Briggs v. Grounds, 133 S.Ct. 894 (2012)

When the Supreme Court decided the Batson v. Kentucky case, 476 U.S. 79 (1986), a  qquarter centry ago the Justices no doubt intended to prevent an unfair result in criminal cases attributable to race in jury selection.  Statistics are not available from state courts on the efficacy of this decision but it has caused endless legal quarrels for courts to decide.

Since 1986 the Supreme Court has trimmed back federal habeas corpus rulings of state courts by invoking AEDPA.  The 9th Circuit, unsruprisingly, has evaded this federal statute almost from its inception in the 1996 Congressional enactment limiting federal circuit court rulings in deference to state courts. Renico v. Lett, 130 S.Ct. 185 (2010).  In the last term of the Supreme Court the Justices reversed the 9th Circuit  4 times-all  based failure to apply AEDPA.  Th current term is no different.

Unable to find any trial court error, the 9th Circuit scours the record for ineffective assisance of counsel.  Unsuccessful, it turns to jury selection seeking evidence of prosecution  peremptory challenges of minority jurors.  By the time the 9th Circuit reviews the state trial on collateral proceedings (habeas corpus) all state appellate courts and the U.S. District Court have rejected arguments of impermissible exercise of peremptory challenges. The 9th Circuit panel talks about deference and ignores it.

For example: Jckson v. Felkner, 131 S.Ct. 1305  (2011) reversed the 9th Circuit Batson ruling granting granting habeas corpus after all state courts and the districct court respectively affirmed on appeal and denied petitions for habeas corpus.  Here is the Sureme Court:.”The Court of Appeals for the Ninth Circuit reversed [on Batson grounds] in a three-paragraph unpublished memorandum opinion. In so doing, the court did not discuss any specific facts or mention the reasoning of the other three courts that had rejected Jackson’s claim. Instead, after setting forth the basic background of legal principles in the first two paragraphs, the Court of Appeals offered a one-sentence conclusory explanation for its decision. ‘The prosecutor’s proffered race-neutral bases for peremptorily striking the [two] African–American jurors were not sufficient to counter the evidence of purposeful discrimination in light of the fact that two out of three prospective African–American jurors were stricken, and the record reflected different treatment of comparably situated jurors.’”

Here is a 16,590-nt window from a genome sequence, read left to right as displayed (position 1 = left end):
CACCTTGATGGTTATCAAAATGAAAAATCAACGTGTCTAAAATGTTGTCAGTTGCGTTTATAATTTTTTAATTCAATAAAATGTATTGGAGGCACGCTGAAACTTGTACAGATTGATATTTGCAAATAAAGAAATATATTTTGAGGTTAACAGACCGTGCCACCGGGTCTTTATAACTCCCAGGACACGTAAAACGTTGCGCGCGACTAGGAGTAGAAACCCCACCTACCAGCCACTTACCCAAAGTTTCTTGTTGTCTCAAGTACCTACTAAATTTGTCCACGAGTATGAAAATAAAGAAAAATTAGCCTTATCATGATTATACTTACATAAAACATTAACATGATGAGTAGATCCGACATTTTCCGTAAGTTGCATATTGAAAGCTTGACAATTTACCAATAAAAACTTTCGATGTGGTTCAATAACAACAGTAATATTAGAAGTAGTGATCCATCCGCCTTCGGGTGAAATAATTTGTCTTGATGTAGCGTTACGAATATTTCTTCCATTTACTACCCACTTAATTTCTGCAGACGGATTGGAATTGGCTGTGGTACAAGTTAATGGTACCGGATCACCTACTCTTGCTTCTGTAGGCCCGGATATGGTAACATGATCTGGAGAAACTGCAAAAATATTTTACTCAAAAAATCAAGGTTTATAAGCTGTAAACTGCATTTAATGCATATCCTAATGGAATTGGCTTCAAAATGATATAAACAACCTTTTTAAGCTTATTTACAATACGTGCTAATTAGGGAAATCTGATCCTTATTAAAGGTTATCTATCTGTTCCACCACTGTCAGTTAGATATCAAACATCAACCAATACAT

“That decision is as inexplicable as it is unexplained. It is reversed.”

“The Batson issue before us turns largely on an ‘evaluation of credibility.’” The trial court’s determination is entitled to ‘great deference,’ and must be sustained unless it is clearly erroneous.  That is the standard on direct review. On federal habeas review, AEDPA ‘imposes a highly deferential standard for evaluating state-court rulings’ and ‘demands that state-court decisions be given the benefit of the doubt.’ Renico v. Lett, 130 S.Ct. 1855 (2010)  (internal quotation marks omitted). Here the trial court credited the prosecutor’s race-neutral explanations, and the California Court of Appeal carefully reviewed the record at some length in upholding the trial court’s findings. The state appellate court’s decision was plainly not unreasonable. There was simply no basis for the Ninth Circuit to reach the opposite conclusion, particularly in such a dismissive manner.”  
Harsh words.  In Briggs v. Grounds, a 2-1 decision, the 9th Circuit majority followed the advice in Jackson v. Felkner and affirmed the district court opinion and the state court opinion as well.  Th dissent written by a judge who has never affirmed a death penalty case in ten years and never been inside a criminal courtroom is a direct contradiction of the Supreme Court. 
Cert denied. 133 S.Ct. 786 786 (2012)

Ford v. City of Yakima, 706 F.3d 1188 (9th Cir. 2013)

The scarcity of judicial  resources in federal courts, as in state courts, suggests that judges conserve time and energy for cases of significant legal importance. The 9th Circuit ignores that sage advice and in Ford the panel wrote  a 2-1 opinion that defies understanding.

Police stopped Ford in his moving vehicle for violation of a city ordinance prohibiting loud noise.  He immediately began to rant about a variety of topics, and the police in polite terms repeatedly told him to behave, speak in civil tones and control himself.   Under Washington law the police can either ticket an offender or effect an arrest for misdemeanors.  After frequent attempts to quiet down the defendant, as recorded on audio and video, police arrested Ford for violation of the ordinance.

This trivial incident resulted in a Section 1983 claim filed by Ford against the police officers which the district court judge dismissed.  The 9th Circuit reversed on grounds the police had “chilled [Ford’s] speech” under the First Amendment.  Constitutionalizing conduct is a favorite device in the 9th Circuit. 

The majority panel cites two irrelevant cases the Supreme Court had decided prohibiting  “retaliatory arrest” and “retaliatory prosecution.” The First Amendment prohibits police from penalizing a person solely on the ground of retaliation for derogatory or insulting remarks unless an arrest occurs supported by probable cause; Reichle v. Howards, 132 S.Ct. 2088 (2012)  In one case a man merely shouted profanity and criticism against police; in the other case, police arrested a man for criticizing the officers in a book.  Neither of these cases involved an arrest.